8. The luckiest. Foster a culture of family gratitude. Gain perspective by seeing the lives of others. 

9. How much is enough? Talk about trade-offs, because we can't have or do everything we want. Trade offs can be about not buying stuff in order to save for something bigger, or donating a toy for every new one that comes into the house. Try to have enough conversations about money and the values behind our spending choices.

I think I read this book at just the right time, because Lila is now 6 years old and able to understand a lot of these concepts. Our toddler's daycare does a "angel tree" event where they display wishlists from local children in need. The tags note the name, age and clothing/shoe sizes of the child and the wishlist has a few items that the child would like this holiday season- typically a toy or two, and often necessities like shoes, socks and underwear. This year, Lila and I went and picked out a tag for a 5 year old girl whose wishlist included a "princess toy"- Lila knew right away that she wanted to go shopping for this child. She was excited for days and we finally went one morning, hit 2 or 3 stores and bought a princess toy, crayons and art books, a party dress and shoes and socks and underwear for our friend, then packaged it and dropped it off at the school.

I had been brainstorming ways for Lila and I to volunteer together in the community on occasional weekends. Meanwhile, now that we have a daughter and a son and a dog, Lila has been pestering me that we should complete the family by adopting a cat. "I'm a girl and I have a baby brother, Dunkie is a boy dog and he should have a baby sister cat so we can be 3 boys and 3 girls", that's family planning, Lila style. I had an idea. We could go once or twice a month to the local animal shelter and help out with the cats there so she could get her kitty fix. Lila said she had an even better idea- let's just go to the shelter and spend a couple of hours picking out a cat that Dunkie will like and bring her home. But yesterday she told me she likes my idea and we are looking forward to volunteering at the cat shelter together. (Please pray for me that I don't fall in love with a kitten and bring it home.)

If you are in the US, how did you celebrate Thanksgiving? 

Do you talk about money with your kids? Do you volunteer with your kids and what are the experiences like? 

Monday, November 20, 2017

Catching Up, and a Quick Vietnamese Curry

There's been a lull on One Hot Stove for almost two months. Too much fun in real life; not enough time for blog-land. Some highlights from the last couple of months-

Kids: Our toddler is about 16 months old now and what an age this is- utterly adorable and exhausting. If you can imagine a cross between a monkey and a puppy, that's what our Niam is like. He loved playing with his big sister and chasing our hapless and very patient Duncan. There's never a dull moment with these three around.

Halloween: Lila decided months ago that she wanted to dress up as a bumblebee. We found bumblebee costumes for both her and her toddler brother. V dressed up as a beekeeper- wearing painter's overalls bought at the hardware store and a real beekeeper's hat (borrowed from a neighbor) on which I sewed plastic bee buttons. I made two giant flowers made from tissue paper and carried them as a prop. It was a really fun family costume.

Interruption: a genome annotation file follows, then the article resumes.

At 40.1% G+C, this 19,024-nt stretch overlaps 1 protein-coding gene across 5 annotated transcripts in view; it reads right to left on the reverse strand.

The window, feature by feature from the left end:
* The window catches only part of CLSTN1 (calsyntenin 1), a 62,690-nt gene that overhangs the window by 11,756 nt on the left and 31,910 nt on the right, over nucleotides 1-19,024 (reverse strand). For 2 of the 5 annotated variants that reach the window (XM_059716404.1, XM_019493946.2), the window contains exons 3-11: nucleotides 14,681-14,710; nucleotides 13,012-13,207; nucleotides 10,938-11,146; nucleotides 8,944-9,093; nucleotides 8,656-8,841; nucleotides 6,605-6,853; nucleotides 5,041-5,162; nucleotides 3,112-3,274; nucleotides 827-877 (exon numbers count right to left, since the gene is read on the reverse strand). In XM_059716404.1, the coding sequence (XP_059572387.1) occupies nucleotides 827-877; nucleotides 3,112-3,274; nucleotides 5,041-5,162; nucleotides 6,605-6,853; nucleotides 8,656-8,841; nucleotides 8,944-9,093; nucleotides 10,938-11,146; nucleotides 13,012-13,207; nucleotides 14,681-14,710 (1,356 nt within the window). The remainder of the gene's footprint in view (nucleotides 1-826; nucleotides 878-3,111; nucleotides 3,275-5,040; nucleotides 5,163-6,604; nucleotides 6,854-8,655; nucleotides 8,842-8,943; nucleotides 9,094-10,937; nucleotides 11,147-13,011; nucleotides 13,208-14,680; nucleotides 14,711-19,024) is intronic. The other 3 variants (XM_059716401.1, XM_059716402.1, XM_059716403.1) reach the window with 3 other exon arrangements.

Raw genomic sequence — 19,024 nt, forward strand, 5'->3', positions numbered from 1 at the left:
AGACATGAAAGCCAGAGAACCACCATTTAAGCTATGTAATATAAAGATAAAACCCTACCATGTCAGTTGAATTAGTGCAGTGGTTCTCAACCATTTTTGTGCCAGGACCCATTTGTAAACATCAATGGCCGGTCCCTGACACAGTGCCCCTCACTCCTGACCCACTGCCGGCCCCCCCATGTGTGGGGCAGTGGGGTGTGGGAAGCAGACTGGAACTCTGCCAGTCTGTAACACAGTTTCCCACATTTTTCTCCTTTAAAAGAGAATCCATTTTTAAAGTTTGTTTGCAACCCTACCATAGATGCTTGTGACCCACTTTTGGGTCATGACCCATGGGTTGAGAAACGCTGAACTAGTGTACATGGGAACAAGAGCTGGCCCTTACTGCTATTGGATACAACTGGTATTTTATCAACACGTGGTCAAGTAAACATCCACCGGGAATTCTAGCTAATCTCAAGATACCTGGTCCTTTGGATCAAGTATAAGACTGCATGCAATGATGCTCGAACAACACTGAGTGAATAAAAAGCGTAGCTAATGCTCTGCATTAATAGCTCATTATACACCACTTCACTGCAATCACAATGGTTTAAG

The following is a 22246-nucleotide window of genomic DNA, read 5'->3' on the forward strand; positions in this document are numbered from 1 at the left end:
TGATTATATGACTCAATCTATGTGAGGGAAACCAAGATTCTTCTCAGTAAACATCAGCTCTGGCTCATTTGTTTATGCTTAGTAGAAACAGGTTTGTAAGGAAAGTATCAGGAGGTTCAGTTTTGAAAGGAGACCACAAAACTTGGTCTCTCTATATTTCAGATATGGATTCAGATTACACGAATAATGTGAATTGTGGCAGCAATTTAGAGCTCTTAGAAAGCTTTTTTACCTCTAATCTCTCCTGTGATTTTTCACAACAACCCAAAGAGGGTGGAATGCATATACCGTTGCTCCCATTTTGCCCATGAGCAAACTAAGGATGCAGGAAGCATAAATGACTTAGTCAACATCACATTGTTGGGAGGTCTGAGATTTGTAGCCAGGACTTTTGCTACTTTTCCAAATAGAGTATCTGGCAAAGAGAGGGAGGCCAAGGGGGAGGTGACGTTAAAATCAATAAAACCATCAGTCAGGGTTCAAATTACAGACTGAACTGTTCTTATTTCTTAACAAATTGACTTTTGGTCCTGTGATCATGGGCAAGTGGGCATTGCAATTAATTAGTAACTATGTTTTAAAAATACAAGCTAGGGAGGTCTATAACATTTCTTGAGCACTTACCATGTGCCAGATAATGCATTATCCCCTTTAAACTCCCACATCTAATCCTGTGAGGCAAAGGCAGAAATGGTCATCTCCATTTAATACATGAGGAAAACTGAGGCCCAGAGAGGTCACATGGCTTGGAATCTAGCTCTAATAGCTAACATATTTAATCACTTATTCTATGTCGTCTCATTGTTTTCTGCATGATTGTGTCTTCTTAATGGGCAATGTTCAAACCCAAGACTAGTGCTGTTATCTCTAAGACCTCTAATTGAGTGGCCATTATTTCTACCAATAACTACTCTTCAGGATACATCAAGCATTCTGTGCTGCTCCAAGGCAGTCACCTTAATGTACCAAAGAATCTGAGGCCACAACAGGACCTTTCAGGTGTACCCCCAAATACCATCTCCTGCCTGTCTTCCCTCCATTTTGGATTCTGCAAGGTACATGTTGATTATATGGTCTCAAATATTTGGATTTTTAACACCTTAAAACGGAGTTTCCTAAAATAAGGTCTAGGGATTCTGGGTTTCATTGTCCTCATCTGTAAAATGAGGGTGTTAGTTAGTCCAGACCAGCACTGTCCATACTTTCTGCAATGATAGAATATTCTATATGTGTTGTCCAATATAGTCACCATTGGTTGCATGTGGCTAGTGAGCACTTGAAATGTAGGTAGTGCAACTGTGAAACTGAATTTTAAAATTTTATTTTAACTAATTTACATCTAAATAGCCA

Fall break: We took the kids to Chattanooga, Tennessee for Fall break- and what a scenic city it is. The Tennessee river runs right through the city and is criss crossed by several bridges, including a very cool pedestrian bridge. There are parks and play fountains and an old-fashioned carousel. There's a children's museum and a well-designed aquarium that does not have captive whales and performing dolphins. This is just a lovely city to visit with young kids.

Fabric baskets: My sewing machine has been entirely neglected since Mr. Baby came along. I dusted it off and took a Saturday morning workshop to learn how to make fabric baskets. You start with cotton clothesline, wrap fabric strips around it and then coil and sew the clothesline in a basket shape using the zigzag stitch on the sewing machine. It was very enjoyable to learn a new project that was surprisingly doable without the typical beginner frustration, and even meditative to make.

Working on working out: I think the last post I wrote finally motivated me to take some action. I renewed my gym membership and started going to ballet classes again, twice a week. It is making me so happy to be doing ballet again- I love the challenge, the grace and the technical rigor of ballet. I'm trying out all sorts of things- running a little, walking a lot, swimming a bit, looking into strength training classes- brainstorming ways to get a good fitness routine into place. I hope 2018 will be the year when I hit my stride. Also last month, my friend who is a physical therapist conducted a workshop- a series of 3 sessions on postnatal physical therapy to improve core stability. It was a great learning experience although the take home message was that core stability is not an easy fix.